Because athletes perform services in multiple jurisdictions, they are susceptible to many potential hazards when it comes to complying with international, federal and state income tax regulations. As government agencies strive to increase their tax revenue, many have focused on the ‘jock tax,’ which taxes nonresident athletes earning income within their jurisdictions. Although states that tax non-residents must also provide tax credits to their own residents for non-resident tax payment, this practice still remains profitable. In a 2006 study I conducted, which was published in the Marquette Sports Law Review, I determined that 12 of the 14 states that tax non-resident MLB players profited by implementing the ‘jock tax,’ increasing their overall tax revenue by 11%.
In addition to exposure to non-resident taxation, athletes and their advisors should be aware of resident taxation issues on both the international and state levels. In many cases, an athlete will perform services in a country or state where residency may be determined differently than in their home country or state. When this occurs, the opportunity for double taxation also occurs.
Another threat facing athletes is that many do not understand what constitutes income and allowable deductions. Income received from bonuses, endorsements, memorabilia and appearances is taxable at the marginal tax rate. If the income is received from a source other than the player’s team and with no taxes withheld, it must be claimed as miscellaneous income and the athlete must pay federal, state, and self-employment tax on it. Although miscellaneous income is taxed at the marginal tax rate and is subject to self-employment tax, there are ways to minimize an athlete’s liability on this income. For example, athletes may deduct expenses that are directly related to the income, which lowers the taxable income by the same amount as the expense.
Athletes are prime targets for tax audits, so they should seek professional advice before filing their tax returns. Under the Internal Revenue Code §6501, the IRS can audit a return filed within the last three years, however if a substantial error has occurred (such as the omission of additional income), the IRS may go back six years, and if a fraudulent return or no return was filed, they can go back forever. In many cases, a professional tax consultant can show athletes tax strategies that will minimize their tax liabilities. Darryl Strawberry, Pete Rose and Mike Tyson all learned the hard way: proper tax guidance today can prevent disastrous tax consequences tomorrow.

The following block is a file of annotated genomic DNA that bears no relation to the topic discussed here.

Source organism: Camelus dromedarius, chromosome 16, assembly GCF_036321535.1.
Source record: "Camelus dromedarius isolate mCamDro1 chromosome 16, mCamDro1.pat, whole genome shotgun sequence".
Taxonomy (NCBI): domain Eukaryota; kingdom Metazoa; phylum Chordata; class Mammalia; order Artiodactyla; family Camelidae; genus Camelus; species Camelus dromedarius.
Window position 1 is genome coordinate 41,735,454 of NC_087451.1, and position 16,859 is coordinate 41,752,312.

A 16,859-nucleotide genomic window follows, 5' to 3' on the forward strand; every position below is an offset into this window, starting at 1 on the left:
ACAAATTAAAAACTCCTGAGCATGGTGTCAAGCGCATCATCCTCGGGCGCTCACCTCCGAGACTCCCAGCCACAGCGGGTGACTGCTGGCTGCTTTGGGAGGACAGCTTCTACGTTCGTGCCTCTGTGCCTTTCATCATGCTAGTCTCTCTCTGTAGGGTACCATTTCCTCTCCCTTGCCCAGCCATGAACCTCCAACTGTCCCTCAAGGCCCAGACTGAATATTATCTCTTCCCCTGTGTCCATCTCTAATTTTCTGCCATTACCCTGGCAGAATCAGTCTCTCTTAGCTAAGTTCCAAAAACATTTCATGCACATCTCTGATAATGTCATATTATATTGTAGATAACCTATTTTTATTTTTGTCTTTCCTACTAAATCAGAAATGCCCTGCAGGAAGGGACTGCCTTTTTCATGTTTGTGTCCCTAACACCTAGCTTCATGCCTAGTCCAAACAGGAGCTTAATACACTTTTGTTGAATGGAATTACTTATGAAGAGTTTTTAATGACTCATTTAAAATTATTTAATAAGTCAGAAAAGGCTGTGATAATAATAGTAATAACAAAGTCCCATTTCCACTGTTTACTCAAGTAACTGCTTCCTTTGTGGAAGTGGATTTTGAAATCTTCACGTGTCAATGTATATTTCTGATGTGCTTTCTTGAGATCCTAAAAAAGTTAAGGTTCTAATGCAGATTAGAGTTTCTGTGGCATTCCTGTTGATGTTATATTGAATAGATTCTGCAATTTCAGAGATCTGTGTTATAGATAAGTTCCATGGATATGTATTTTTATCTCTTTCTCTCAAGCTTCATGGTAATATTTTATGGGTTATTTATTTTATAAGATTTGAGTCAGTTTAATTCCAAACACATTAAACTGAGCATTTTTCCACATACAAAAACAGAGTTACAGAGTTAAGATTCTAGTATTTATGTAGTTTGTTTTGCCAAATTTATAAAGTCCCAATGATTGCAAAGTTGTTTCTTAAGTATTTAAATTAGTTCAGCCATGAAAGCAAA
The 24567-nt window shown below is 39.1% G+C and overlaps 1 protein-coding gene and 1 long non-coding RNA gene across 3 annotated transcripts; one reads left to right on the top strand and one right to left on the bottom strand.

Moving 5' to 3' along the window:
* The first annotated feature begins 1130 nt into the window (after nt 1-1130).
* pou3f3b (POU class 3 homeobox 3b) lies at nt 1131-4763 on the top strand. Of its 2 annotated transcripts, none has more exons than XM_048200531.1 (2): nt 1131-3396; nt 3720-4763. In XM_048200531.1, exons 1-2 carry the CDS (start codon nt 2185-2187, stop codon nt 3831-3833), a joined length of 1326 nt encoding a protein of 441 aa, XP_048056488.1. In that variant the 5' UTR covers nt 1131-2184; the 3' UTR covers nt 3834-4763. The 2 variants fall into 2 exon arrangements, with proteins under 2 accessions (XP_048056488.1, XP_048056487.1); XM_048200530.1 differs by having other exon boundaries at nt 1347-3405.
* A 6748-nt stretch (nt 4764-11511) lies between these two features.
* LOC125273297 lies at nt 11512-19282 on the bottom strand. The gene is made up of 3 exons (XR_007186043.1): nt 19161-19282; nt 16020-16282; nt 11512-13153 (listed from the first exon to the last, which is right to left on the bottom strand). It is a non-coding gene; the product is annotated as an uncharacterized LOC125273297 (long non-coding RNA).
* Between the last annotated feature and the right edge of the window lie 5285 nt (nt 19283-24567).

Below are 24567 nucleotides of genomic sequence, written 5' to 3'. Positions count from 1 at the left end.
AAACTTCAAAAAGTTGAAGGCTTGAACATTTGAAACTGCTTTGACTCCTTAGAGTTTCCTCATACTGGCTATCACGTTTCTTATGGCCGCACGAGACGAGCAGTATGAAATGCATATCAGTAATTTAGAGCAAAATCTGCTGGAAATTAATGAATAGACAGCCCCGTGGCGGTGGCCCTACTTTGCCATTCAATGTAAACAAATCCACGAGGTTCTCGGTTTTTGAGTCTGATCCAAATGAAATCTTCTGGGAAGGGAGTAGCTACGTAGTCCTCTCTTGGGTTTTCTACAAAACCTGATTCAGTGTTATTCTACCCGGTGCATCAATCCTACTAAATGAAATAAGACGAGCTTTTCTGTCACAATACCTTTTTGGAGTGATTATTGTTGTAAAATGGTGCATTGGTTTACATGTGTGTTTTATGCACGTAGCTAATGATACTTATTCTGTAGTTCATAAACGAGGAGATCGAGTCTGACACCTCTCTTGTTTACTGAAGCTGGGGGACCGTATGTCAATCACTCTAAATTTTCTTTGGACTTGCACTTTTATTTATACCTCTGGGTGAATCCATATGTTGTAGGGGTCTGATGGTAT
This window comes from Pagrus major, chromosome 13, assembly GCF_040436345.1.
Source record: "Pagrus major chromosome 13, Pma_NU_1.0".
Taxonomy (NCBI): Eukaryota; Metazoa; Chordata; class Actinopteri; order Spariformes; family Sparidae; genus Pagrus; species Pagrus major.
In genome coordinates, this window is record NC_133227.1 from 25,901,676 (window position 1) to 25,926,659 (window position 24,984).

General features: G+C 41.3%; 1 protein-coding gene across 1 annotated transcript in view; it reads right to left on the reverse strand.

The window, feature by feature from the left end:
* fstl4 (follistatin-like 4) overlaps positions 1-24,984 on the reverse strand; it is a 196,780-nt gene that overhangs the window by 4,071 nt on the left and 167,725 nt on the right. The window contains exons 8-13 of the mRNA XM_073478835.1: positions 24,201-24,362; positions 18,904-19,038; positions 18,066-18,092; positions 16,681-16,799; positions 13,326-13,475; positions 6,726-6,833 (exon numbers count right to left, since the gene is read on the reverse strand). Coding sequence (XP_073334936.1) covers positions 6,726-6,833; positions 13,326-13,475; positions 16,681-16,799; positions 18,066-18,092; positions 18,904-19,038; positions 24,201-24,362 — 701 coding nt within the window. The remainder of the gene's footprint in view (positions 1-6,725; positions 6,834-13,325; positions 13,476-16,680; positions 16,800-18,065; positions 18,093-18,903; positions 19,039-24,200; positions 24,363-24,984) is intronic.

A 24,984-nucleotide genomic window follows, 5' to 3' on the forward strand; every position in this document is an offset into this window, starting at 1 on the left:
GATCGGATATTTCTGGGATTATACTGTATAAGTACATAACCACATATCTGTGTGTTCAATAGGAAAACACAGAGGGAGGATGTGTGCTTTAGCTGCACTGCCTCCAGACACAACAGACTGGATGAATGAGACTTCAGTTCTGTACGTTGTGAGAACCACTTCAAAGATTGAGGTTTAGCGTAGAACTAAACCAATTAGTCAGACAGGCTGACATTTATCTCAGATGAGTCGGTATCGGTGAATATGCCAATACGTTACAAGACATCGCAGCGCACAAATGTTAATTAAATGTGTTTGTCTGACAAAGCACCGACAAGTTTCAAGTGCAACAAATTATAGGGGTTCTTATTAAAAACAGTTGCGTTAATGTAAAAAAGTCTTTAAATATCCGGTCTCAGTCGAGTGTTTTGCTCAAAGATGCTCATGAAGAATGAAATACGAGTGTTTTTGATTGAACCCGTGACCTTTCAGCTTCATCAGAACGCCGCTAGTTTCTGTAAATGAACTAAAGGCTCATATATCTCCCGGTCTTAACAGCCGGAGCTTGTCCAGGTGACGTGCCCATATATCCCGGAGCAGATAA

In conclusion, athletes at all levels face these same issues and need financial and tax guidance from an individual who is well educated and has specific knowledge and experience working with professional athletes. Athletes: seek out qualified individuals for guidance and double check their credentials. Don’t be afraid to ask who they have advised in the past and to outline a game plan for your finances and your tax exposure. Trusting a one-stop-shop that offers representation, financial management and tax preparation may be convenient, but it doesn’t give legitimate check and balances between the three. You face many obstacles on the playing field, be sure you put forth the same diligence when selecting your tax and financial advisors.
For more information on athletes’ unique financial and tax requirements, please contact me at 585-705-3405.
ALAN POGROSZEWSKI is an Assistant Professor of Sports Studies at St. John Fisher College and the President of his own tax consulting business whose clientele include professional athletes performing services on three separate continents. Prior to accepting his position at St. John Fisher College, Mr. Pogroszewski was the Vice President of Business Operations for Sports Consulting Group, a firm that specializes in the representation of professional hockey players. Mr. Pogroszewski received his M.B.A. from Rochester Institute of Technology in 1996 and his M.S. in Taxation from St. John Fisher in 2003athletes, baseball, Curt Schilling, hockey, income tax, IRS, jock tax, player, tax return, tax returns